Are It Works! Wraps Safe To Use After A C-Section? An Expert Weighs In
Slinging weight loss (and other) products on Facebook to your friends is pretty popular these days. Some women do it to make a bit of extra income while staying at home, or to supplement their income, and that’s cool. But are these products safe? Not only for everyday use, but what about postpartum ladies? The It Works wraps, among other It Works products, have been making the rounds on many a Facebook feed, but are It Works wraps safe to use after a C-section? And do women’s health experts think they’ll actually work?
Acupuncturist and women’s health specialist Kristen Burris, L.Ac, says that because C-sections are major abdominal and uterine surgery, your abdomen should be treated carefully and with the utmost caution postpartum, and “unnatural chemicals, as found in It Works wraps, should never be applied to a fresh incision. I would not advise applying It Works wraps to a woman’s abdomen after she has had the invasive C-section surgery due to the chemicals and the sweat-inducing herbs that can weaken a woman’s defenses and immunity, and make her vulnerable to catching colds and flus,” she says in an email interview with Romper. She also advises against using It Works wraps if you’re breastfeeding, because your skin absorbs anything you apply to it, which will go directly into your newborn baby through breast milk.
As far as weight loss and stretch marks, Burris doesn’t think they’ll aid in weight loss in any way. “Topical application of herbal medicine, combined with chemicals, has no therapeutic benefit for weight loss. Even the company does not tout the wraps as weight loss; instead, they cautiously entice you that their wraps will to tighten, tone, and firm your skin within hours of application,” she says. “The added camphor and menthol [in the It Works wraps] can help induce sweating and reduce inflammation — which could possibly reduce the appearance of size — but this would be temporary, at best.”
However, Burris says, “Inducing unnecessary sweating postpartum is not recommended, and the odor of the menthol and camphor could be offensive to your sensitive baby. Absolutely do not allow these ingredients to come in contact with a newborn baby as they are sensitive new beings and may get a rash or get teary eyed just from the smell alone.”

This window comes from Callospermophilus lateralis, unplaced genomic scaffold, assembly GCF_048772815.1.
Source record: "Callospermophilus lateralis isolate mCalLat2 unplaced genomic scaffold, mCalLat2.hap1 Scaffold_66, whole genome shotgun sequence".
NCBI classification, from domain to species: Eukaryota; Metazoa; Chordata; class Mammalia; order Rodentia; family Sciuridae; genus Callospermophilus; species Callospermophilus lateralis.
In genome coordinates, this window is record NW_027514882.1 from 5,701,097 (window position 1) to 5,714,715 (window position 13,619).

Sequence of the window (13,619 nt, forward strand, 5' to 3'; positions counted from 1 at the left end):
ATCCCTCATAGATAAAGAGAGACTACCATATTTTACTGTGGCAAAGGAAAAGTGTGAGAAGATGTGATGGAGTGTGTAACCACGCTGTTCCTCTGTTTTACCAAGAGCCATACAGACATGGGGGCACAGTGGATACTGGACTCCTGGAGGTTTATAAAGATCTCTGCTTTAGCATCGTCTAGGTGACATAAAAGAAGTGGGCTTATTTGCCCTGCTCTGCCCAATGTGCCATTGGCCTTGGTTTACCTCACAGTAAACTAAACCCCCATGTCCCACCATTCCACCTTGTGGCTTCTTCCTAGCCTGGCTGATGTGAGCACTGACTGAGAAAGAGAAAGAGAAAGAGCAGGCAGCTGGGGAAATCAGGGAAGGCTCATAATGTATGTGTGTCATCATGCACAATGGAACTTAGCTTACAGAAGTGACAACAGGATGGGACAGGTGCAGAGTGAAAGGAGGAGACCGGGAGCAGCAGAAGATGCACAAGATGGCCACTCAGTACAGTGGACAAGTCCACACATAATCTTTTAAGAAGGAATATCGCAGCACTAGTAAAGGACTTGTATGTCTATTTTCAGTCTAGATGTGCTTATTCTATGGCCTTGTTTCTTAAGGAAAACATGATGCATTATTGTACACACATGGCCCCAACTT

As far as treating stretch marks and your C-section incision, after one week postpartum, Burris recommends applying pure aloe liberally on the incision because it will help reduce scarring. “Another natural option is vitamin E, raw honey, or a combination of both. They are both natural emollients and antioxidants that can reduce the appearance of stretch marks and C-section scars,” she suggests.
“Another ‘natural’ suggestion is to change your internal language about your postpartum body,” Burris says. “Every time you hear yourself say something negative, instead, thank your body for providing a miracle home for your child to grow. Your body is supposed to change and stretch and grow as you nurture the miracle of life."
"Each body is different, and it’s critical to push away that negative self-talk and honor the way you are made individually. This is not the time to diet — this is the time to rest. This is a time to count your blessings and take a nap. This is a time to celebrate the gift of motherhood that eludes one in six suffering from infertility," she says.
After giving birth — though I know it's easier said than done — try to focus on how awesome your body is, and how miraculous it is that you brought a new life into this world. Don't worry about toning and tightening. You've got sleep to catch up on and a baby to snuggle.